“Eureka”! Finally, in 2015, The Supreme Court of Canada has decided unanimously, what it should have passed years ago. It’s declared that doctor-assisted voluntary euthanasia (DAVE) isn’t an illegal act. But this ruling is already facing opposition from a variety of sources. The perfect solution is to make the Living Will a truly legal document that cannot be contested.
It’s been said that war is too dangerous to be left to generals. In this case, the court’s decision is too important to be left to the whims of provincial politicians who have one year to draft new legislation.
First, in the interest of humanity, politicians federal and provincial, should quickly draft legislation allowing those who are currently terminally ill to have the choice of DAVE. But the Harper government is on record that it is opposed to doctor-assisted voluntary suicide. Putting it bluntly, politicians are saying, “Let them suffer the agony of dying for another year.” A shameful delay.
During the next year leaders of advocacy groups for the disabled will claim that their right to life is threatened. A ludicrous argument, as it’s never happened in those countries that allow DAVE. It’s even more ludicrous when you consider the majority of their members (85%) want the choice of DAVE.
The spokespeople for disability organizations should realize that pain is just as real whether you’re in or out of a wheelchair.
But I have often wondered how many who resist this sympathetic procedure change their minds in their final days. It’s easy to be against assisted euthanasia when you’re pain free.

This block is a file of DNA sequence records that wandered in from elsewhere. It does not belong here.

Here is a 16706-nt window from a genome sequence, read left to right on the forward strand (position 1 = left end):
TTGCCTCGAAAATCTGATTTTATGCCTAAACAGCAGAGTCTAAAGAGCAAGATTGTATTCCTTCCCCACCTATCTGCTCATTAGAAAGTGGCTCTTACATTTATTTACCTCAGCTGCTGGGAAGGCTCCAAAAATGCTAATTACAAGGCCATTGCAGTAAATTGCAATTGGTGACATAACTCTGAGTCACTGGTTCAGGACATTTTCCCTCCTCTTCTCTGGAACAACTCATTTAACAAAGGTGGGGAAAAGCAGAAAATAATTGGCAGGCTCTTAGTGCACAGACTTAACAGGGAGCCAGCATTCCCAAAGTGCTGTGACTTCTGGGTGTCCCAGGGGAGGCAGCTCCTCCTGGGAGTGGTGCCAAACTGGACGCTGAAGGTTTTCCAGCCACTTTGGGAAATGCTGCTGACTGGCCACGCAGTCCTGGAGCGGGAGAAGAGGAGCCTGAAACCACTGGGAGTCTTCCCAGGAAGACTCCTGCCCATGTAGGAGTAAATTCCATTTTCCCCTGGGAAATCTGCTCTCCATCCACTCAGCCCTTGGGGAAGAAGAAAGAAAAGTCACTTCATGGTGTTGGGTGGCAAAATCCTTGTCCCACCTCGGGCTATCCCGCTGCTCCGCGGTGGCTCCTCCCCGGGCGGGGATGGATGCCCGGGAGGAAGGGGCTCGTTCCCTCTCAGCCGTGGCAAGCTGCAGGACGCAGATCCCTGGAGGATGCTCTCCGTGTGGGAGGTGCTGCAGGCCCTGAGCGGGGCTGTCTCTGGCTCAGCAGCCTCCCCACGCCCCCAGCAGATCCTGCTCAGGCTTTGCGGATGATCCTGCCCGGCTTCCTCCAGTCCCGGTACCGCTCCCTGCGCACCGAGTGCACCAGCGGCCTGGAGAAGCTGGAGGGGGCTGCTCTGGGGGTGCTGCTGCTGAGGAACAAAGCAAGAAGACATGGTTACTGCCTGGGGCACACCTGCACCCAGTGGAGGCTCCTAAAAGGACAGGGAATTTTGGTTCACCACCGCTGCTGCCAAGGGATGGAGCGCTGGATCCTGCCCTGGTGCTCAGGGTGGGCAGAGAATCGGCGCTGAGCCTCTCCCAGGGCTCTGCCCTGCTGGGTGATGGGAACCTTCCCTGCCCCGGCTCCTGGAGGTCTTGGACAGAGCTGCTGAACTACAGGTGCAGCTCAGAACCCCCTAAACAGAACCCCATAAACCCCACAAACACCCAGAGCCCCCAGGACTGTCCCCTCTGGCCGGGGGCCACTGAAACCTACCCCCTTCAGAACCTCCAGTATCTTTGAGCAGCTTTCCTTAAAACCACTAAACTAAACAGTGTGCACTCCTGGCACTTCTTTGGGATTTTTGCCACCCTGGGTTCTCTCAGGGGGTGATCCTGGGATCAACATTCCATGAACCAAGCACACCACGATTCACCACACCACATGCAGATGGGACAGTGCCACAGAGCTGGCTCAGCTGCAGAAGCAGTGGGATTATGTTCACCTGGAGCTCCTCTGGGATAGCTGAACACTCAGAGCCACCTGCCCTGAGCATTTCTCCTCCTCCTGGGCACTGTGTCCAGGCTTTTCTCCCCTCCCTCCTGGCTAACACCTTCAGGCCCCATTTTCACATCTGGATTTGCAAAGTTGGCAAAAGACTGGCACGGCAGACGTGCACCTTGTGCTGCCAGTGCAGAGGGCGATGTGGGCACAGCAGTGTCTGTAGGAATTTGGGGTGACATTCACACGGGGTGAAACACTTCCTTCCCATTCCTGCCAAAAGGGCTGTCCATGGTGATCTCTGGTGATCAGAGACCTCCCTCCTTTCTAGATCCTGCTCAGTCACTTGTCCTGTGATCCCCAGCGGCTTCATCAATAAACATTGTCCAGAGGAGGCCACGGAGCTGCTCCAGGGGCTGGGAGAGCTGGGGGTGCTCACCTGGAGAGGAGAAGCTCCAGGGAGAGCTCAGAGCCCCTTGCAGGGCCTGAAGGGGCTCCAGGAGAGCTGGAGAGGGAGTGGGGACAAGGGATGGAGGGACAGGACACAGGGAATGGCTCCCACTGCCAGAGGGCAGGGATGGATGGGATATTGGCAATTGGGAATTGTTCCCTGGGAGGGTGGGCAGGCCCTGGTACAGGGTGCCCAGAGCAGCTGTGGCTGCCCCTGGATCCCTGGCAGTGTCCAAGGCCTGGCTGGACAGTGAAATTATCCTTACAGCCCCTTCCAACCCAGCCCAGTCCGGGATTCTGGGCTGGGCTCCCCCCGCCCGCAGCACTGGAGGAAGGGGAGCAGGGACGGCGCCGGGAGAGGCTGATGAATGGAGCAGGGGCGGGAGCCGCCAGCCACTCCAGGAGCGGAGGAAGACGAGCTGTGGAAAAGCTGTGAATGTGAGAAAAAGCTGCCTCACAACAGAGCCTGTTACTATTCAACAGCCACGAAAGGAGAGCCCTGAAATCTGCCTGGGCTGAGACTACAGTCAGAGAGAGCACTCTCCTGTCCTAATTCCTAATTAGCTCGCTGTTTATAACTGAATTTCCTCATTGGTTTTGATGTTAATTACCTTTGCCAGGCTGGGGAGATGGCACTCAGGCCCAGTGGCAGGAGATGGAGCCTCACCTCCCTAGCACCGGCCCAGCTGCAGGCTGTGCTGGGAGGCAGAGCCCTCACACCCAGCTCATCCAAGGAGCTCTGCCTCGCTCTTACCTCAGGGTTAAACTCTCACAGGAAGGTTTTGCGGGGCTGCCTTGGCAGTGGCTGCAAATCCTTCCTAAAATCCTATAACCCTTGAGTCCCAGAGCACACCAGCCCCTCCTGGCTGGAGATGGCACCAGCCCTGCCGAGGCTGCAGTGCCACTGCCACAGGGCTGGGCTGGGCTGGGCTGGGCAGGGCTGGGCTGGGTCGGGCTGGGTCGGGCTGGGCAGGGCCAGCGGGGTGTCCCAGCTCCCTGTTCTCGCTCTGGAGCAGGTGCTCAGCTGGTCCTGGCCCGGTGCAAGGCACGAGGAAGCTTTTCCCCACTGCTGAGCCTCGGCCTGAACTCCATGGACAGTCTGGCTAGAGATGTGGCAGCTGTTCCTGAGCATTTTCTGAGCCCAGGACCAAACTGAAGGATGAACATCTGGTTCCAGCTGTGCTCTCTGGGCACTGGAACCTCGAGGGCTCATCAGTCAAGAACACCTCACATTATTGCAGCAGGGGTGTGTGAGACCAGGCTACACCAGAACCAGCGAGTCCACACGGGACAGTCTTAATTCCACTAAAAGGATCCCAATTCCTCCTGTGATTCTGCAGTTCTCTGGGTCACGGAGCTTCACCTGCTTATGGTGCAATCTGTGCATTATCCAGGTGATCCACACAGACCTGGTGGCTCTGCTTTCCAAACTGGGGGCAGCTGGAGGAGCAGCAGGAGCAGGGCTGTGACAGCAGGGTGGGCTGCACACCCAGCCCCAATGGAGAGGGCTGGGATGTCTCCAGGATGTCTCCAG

Some doctors will also shout hard and long about the sanctity of life. It’s incredible that doctors who witness long and painful deaths can be so adamant about prolonging suffering.
So, what’s the best solution to protect the rights of everyone? It’s a Living Will which must become a binding legal document. Those opposed to DAVE need not sign one. It clearly spells out the rights of patients, and groups like Dying With Dignity Canada will ensure those rights are upheld.
The Living Will, signed by competent seniors, leaves no doubt what treatment is expected at the end of life. It does not require many pages to get the message across. As Albert Einstein remarked, “It should be simple, but not too simple.”
For example, just telling your family you do not want heroic measures taken to prolong your life is too simple.
The Gifford-Jones Living Will is a long one-page document, a Living Will prayer, which leaves no question about what you want done in your final days. That you have no desire to be treated by a physician dedicated to prolonging your last breath. And that you want sufficient painkillers even though they may hasten death.
It further states that you have no desire to be left immobilized staring at the ceiling for months, maybe years, unable to feed yourself or scratch your nose while waiting for the heart to stop.
I have written in the past that we have a Society for the Prevention of Cruelty to Animals. The Gifford-Jones Living Will, on becoming a legal document, would provide the same protection to humans. The point is to get a living will from someone, and sign it. Then give copies to your doctor, lawyer and family members. If your doctor is opposed, search for another physician.
You should also have a frank discussion with all your children. If one disagrees with your wishes, now is the time to find out. If this is the case, you should state in the living will that this child must be excluded from the decision of how you want your life terminated.
The Gifford-Jones Living Will can be obtained by sending a self-addressed envelope with $10 to Giff Holdings, 65 Harbour Square, Suite 1110, Toronto, Ontario, M5J 2L4
See the website www.dyingwithdignity.ca.